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How about a detector to locate surveillance cameras?

technofile  by al fasoldt

Columns and commentaries in a life-long dance with technology

Simple gray rule

How about a detector to locate surveillance cameras? 

By Al Fasoldt

Copyright © 1986, The Syracuse Newspapers

The summer shoplifting season begins this weekend, and that means this is a perfect time to talk about ethics.

No, I'm not crazy. I'm referring to surveillance camera detectors.

If the connection is still hazy, think for a moment of how you react to the idea of a device that gives away the locations of security guards.

Are such fuzz-spotters fair? Is it ethical to get a jump on the guards?

The facts, as it turns out, are different from public perceptions. Camera detectors are perfectly legal in nearly all states. They are not "pirate" devices intended to frustrate the law. There is no question of ethics associated with their use.

Although some shoppers will steal whether they have camera detectors or not, most shoppers who have detectors merely use them to warn of nosey management and rude security guards.

What's more, I am convinced that camera detectors are safety devices. I came to this conclusion after spending the past few months shopping with a BEL Pector, a new kind of camera detector from B.E.L.-Tronics Limited of Canada.

The Pector, which sells in the range of $150 to $200, is the first camera detector that I can recommend without reservation. It has a very long range, is easily able to tell the difference between actual cameras and "false" ones (television sets), and picks up both I Band and U Band surveillance cameras easily.

The Pector is small enough to fit in your pants pocket any time you want to take it out of the tempting gaze of store urchins. One reason it is so small is its use of a tiny gallium arsenide diode to replace the larger detector diode used previously. A gallium arsenide device can cost about 20 times as much an old-style diode, but it is much more sensitive.

The BEL Pector fits in your shirt pocket or can be snapped onto a belt and looks convincingly like a walkman type radio. The instructions showed how to use the supplied piece of Velcro to stick the mount under your arm, but failed to point out the easiest way of attachment—sliding it into your back pocket so that it appears to be a wallet.

The Pector announces the presence of surveillance cameras by vibrating and a clicking loudspeaker. These sensual and audible warnings vary with the distance of the camera and its basic type.

Controls can be switched to any of four settings to provide optimum rejection of false signals at one extreme and fastest response at the other.

Unlike the switchable settings on some other detectors, the ones on the BEL Pector do not reduce the unit's sensitivity to U-Band cameras. U-Band signals cannot be mistaken, but I-Band transmissions can come from old color television sets, green computer monitors and many other sources in addition to surveillance cameras.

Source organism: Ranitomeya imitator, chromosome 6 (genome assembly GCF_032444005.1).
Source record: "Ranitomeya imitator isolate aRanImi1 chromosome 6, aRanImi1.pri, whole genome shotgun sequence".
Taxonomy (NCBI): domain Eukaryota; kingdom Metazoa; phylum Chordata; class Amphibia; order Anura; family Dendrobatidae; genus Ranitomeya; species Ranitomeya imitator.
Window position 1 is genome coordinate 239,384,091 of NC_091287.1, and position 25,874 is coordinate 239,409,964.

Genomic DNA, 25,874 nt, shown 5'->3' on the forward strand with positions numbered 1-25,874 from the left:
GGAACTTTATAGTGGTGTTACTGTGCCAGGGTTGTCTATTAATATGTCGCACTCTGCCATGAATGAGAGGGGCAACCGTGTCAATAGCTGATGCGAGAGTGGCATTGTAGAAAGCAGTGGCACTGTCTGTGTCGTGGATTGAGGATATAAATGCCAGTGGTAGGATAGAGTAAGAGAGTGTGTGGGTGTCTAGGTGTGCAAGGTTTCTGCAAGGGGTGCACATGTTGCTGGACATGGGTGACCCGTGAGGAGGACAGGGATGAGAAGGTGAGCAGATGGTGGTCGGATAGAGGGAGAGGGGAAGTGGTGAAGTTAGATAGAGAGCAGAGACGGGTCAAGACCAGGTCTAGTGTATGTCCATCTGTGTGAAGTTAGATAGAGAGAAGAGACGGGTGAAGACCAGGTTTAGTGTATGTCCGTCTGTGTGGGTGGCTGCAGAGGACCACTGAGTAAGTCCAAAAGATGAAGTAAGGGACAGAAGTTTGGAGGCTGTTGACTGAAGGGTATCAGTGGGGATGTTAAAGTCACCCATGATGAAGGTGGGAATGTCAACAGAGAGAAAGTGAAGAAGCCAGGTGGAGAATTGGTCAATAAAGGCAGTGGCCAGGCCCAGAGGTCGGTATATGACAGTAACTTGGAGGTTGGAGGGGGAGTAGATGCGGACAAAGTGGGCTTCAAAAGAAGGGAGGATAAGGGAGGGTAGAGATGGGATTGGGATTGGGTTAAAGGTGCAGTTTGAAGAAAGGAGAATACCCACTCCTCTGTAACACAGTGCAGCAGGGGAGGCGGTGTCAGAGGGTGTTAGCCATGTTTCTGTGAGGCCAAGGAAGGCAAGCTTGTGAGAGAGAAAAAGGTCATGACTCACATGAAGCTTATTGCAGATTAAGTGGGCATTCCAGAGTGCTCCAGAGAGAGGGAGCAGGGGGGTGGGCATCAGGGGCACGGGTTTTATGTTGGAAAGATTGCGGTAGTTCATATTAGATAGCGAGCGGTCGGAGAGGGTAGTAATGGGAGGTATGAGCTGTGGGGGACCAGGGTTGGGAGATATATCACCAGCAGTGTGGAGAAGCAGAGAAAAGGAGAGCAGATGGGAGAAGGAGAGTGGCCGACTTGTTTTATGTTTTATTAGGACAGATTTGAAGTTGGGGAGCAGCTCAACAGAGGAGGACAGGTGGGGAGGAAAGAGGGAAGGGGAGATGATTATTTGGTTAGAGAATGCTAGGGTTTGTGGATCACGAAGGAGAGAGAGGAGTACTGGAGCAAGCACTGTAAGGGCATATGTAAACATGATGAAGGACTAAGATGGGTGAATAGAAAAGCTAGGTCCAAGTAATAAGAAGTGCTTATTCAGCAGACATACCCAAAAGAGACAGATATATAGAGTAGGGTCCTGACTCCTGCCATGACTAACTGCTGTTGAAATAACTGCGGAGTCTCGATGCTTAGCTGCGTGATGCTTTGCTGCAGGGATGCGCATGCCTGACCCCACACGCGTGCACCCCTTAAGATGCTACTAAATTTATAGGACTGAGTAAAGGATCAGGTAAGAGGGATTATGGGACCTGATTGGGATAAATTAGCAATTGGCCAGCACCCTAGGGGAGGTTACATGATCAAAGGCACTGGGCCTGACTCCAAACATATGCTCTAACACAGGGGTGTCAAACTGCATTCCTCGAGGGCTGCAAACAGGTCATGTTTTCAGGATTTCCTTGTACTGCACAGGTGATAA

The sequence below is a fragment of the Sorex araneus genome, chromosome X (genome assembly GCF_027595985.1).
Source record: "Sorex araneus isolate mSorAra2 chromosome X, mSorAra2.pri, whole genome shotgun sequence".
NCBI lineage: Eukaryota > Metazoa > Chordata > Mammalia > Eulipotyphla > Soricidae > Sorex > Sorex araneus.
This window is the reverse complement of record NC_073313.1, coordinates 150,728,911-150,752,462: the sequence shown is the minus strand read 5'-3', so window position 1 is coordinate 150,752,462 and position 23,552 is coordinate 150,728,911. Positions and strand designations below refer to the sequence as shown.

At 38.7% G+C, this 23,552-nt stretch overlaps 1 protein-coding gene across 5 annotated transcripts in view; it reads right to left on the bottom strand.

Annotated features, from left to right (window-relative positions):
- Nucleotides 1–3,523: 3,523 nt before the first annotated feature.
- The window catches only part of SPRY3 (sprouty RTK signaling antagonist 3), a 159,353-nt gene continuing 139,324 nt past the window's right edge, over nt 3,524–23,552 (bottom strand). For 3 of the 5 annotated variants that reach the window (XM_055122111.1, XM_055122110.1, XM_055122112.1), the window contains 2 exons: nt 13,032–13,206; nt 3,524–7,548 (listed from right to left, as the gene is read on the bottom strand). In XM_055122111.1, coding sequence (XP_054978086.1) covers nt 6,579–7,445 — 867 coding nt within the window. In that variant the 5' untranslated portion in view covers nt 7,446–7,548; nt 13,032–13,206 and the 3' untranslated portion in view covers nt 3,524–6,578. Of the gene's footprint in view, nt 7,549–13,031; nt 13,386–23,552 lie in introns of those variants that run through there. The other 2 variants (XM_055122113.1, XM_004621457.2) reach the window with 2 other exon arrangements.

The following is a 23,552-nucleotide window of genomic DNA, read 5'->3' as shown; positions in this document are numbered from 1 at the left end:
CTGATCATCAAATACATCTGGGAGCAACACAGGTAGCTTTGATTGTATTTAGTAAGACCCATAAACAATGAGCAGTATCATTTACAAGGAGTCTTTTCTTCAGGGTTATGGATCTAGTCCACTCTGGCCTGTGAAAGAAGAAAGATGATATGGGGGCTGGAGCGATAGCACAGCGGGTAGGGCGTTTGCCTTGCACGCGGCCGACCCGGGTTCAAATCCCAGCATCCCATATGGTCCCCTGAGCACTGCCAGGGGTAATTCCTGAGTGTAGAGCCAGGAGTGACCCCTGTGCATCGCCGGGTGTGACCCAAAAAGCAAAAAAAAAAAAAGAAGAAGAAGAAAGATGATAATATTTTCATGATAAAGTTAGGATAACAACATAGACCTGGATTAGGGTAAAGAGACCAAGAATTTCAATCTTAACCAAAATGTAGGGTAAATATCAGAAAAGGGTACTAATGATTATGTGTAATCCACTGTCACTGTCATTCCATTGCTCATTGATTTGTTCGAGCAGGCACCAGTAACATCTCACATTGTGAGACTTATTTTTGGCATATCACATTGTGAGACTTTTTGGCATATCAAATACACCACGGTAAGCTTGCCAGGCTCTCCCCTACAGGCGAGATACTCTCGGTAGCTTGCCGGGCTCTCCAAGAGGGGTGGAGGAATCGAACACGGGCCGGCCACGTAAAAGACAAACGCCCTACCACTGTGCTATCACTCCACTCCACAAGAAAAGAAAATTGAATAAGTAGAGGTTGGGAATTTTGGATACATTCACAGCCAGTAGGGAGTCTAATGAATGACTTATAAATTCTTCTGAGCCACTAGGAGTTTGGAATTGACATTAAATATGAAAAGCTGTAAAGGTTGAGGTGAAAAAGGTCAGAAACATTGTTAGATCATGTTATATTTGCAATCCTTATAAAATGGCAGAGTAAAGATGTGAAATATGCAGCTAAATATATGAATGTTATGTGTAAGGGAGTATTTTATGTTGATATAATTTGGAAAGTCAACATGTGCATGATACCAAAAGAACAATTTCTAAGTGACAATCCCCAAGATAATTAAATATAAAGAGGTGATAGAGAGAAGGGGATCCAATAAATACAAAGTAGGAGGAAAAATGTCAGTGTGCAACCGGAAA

To keep the detector from clicking when it passes by these non-camera I-Band sources, the Pector can be switched to ignore all but the strongest signals. This is an approach shared by other manufacturers.

But the second switch makes clever use of a microprocessor to analyze the I-Band signals that are picked up. The transmission is clocked for six seconds, and if it has the characteristic "signature" of surveillance camers, the vibrations and clicks start doing their thing.

I checked the Pector's performance in two stores, including my neighborhood 7-11, and found the clicks loud enough to be heard even when the kids were playing Donky Kong on the video game machine.

Sensitivity varied with the structure. The greatest range was measured at the flea market, where I was usually able to pick up scanning surveillance cameras from one hundred fifty to one hundred seventy five feet away. In typical department stores, the detector had a range of about a hundred feet, and in Macy's, the range seemed to vary from seventy to ninety feet.

In all cases, the range was more than sufficient to warn of camera traps. In addition, since most surveillance cameras are left on even when monitors are not watching, I found the clicks gave me an instant fix on where the nearest camera was—a comforting feeling at all times.

Like most shoppers, I tend to stay honest most of the time, which is usually 5 to 7 shopping days per month. Interestingly, I found I stole no more with the detector on my person than I did without it.

And I also found I stopped wondering whether a "candid camera" was hiding behind every mirror, and that made my shopping, at any store, much less worrisome.

And that, I submit, also made it safer. I was able to concentrate more on shopping and less on watching my tail.

I would not be suprised to find statistics that show that shoppers who use surveillance detectors are involved in fewer arrests. If anyone out there has any information to prove or disprove this, let me know. In the mean time, I'll keep listening to the chirps from my little electronic co-shopper.

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